The Cupcake Craze Comes Home

Knoxvillians are taking the cupcake trend home with them. Larry Clark, owner of Sugarbakers cake, candy and wedding supply store, he has seen increasing business for bakers looking to flavor their cupcakes, as well as brides-to-be opting for the petite treats in place of a traditional wedding cake.

Knoxvillians are taking the cupcake trend home with them. Larry Clark, owner of Sugarbakers cake, candy and wedding supply store, he has seen increasing business for bakers looking to flavor their cupcakes, as well as brides-to-be opting for the petite treats in place of a traditional wedding cake.

Knoxville home bakers would never let a nifty craze like boutique-style cupcakes pass them by—not with all the Mamaws, home schoolers, PTO bake salers and church pot-luckers in our midst who tend to lead a cooking trend, or at least improve on it.

This one’s a go, says Larry Clark, 20-year owner of Sugarbakers cake, candy, and wedding supply store. “It began last year, and now all flavored cupcakes are the big thing. I’m selling lots of strong, flavored food product oils, in very small bottles. Five drops will flavor a pound of any food, like frosting or batter.”

Popular flavors include cotton candy, cran-raspberry, and coffee hazelnut, he says. “They’re all more adult flavors.”

People are also getting into breakfast-style cupcakes. “They’re making danish cupcakes, coffee cake cupcakes, honey bun style...” says Clark.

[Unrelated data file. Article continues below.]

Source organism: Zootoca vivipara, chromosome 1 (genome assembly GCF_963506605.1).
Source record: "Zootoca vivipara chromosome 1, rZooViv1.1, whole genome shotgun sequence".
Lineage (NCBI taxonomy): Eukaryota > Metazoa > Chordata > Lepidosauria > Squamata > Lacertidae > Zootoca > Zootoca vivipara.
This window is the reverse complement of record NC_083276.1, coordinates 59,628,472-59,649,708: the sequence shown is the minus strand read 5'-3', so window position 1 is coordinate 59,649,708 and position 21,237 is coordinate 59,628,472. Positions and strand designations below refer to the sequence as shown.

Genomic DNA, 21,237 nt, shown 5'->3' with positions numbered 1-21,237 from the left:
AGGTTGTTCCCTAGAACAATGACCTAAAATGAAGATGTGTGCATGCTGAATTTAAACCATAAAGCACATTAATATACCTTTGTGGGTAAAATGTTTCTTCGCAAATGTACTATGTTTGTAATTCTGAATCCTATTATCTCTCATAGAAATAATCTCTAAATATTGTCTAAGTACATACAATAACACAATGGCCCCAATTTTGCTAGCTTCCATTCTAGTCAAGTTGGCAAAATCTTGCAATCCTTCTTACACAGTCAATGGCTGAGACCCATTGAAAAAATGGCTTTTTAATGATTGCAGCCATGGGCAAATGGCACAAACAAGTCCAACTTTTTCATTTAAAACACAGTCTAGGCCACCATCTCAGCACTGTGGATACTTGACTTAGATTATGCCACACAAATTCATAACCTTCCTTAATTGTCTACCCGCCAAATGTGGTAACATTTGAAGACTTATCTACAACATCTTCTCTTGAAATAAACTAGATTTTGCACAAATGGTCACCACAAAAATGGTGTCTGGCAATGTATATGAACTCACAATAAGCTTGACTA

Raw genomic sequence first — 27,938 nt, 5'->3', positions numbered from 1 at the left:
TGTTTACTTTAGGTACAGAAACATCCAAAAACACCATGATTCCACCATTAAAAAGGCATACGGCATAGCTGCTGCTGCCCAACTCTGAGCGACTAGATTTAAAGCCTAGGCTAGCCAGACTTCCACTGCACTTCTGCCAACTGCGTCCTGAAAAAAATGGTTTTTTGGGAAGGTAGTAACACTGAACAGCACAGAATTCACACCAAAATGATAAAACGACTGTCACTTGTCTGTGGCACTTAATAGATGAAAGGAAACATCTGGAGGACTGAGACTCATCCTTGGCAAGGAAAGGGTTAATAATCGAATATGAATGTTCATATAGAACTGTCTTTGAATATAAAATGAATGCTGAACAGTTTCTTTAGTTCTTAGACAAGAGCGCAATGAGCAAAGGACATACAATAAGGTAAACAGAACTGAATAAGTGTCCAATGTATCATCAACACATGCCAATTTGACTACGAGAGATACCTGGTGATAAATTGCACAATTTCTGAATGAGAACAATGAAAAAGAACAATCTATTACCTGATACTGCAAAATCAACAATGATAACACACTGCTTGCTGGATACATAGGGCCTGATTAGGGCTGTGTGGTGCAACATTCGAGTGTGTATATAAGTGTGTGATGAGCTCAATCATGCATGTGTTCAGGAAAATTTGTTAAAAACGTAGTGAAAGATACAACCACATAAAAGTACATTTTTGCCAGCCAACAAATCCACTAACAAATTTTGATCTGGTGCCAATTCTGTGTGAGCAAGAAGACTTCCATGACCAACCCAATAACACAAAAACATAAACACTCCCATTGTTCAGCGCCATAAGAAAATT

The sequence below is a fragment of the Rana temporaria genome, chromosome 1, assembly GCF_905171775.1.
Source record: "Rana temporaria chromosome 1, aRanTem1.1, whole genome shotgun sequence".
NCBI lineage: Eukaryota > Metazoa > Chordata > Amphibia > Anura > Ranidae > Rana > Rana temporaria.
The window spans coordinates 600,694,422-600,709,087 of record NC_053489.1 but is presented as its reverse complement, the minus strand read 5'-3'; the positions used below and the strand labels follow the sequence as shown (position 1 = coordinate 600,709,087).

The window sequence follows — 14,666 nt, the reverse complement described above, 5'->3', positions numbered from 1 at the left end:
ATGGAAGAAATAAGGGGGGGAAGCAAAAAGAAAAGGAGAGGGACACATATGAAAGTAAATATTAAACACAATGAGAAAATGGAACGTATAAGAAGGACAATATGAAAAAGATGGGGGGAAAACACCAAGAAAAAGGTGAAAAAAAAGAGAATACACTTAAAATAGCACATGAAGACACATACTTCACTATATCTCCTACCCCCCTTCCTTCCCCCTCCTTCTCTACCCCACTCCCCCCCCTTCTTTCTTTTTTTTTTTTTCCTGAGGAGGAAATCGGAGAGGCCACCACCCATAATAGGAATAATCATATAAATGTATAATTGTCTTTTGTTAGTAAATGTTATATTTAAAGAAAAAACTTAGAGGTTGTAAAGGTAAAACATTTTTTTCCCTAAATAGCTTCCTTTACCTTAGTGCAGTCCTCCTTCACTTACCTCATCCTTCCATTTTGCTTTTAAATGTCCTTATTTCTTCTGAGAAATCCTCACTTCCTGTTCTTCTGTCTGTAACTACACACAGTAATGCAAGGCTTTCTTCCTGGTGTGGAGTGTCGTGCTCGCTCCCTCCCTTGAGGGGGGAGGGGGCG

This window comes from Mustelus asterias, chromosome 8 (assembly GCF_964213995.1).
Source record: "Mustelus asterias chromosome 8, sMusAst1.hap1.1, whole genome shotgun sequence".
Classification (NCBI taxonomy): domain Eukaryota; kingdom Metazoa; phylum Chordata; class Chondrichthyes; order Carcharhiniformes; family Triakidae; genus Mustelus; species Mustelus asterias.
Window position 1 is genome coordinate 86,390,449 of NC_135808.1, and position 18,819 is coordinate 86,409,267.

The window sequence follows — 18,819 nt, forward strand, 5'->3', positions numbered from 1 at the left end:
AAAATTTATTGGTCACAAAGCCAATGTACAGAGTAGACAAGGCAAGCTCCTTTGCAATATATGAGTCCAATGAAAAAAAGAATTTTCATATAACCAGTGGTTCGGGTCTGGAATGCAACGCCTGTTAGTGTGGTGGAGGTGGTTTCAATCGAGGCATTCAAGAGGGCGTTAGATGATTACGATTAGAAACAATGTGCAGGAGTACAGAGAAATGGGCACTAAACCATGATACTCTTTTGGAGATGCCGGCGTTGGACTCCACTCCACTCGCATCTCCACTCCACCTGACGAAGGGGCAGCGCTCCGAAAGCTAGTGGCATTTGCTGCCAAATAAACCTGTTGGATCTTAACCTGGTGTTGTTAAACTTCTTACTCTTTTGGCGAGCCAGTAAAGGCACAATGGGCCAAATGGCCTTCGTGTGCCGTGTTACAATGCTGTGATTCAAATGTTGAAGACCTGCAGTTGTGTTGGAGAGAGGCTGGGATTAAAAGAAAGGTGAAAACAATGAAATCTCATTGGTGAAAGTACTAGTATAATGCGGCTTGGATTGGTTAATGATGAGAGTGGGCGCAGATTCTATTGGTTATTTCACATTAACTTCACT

He has also seen cupcakes becoming the sweet of choice for showers and teas and lunches... and then weddings. “The trend has been in the west a long time, and now it’s reached here. At first I thought it was a little tacky. But now there are people from all walks of life, from those who work a regular 40-hour week to Knoxville’s top political families doing cupcakes at weddings.

“They really can look elegant, with gold and silver cupcake papers,” Clark says. “And with a traditional wedding cake, you can only have as many flavors as you have layers. With cupcakes, you can offer 10 flavors, or more.”

It’s economical, too. “Hotels are ordinarily charging to serve wedding cake, sometimes as much as $1 per slice,” he says. “A cupcake tree is self-service.”

To move with the trend, Clark says he now has glass cases of pre-made cake décor flowers, double rings, tuxedos and such that are cupcake-size and is selling—and renting—cupcake towers for big events. “Some hold 100 cupcakes and are six levels tall,” he says.

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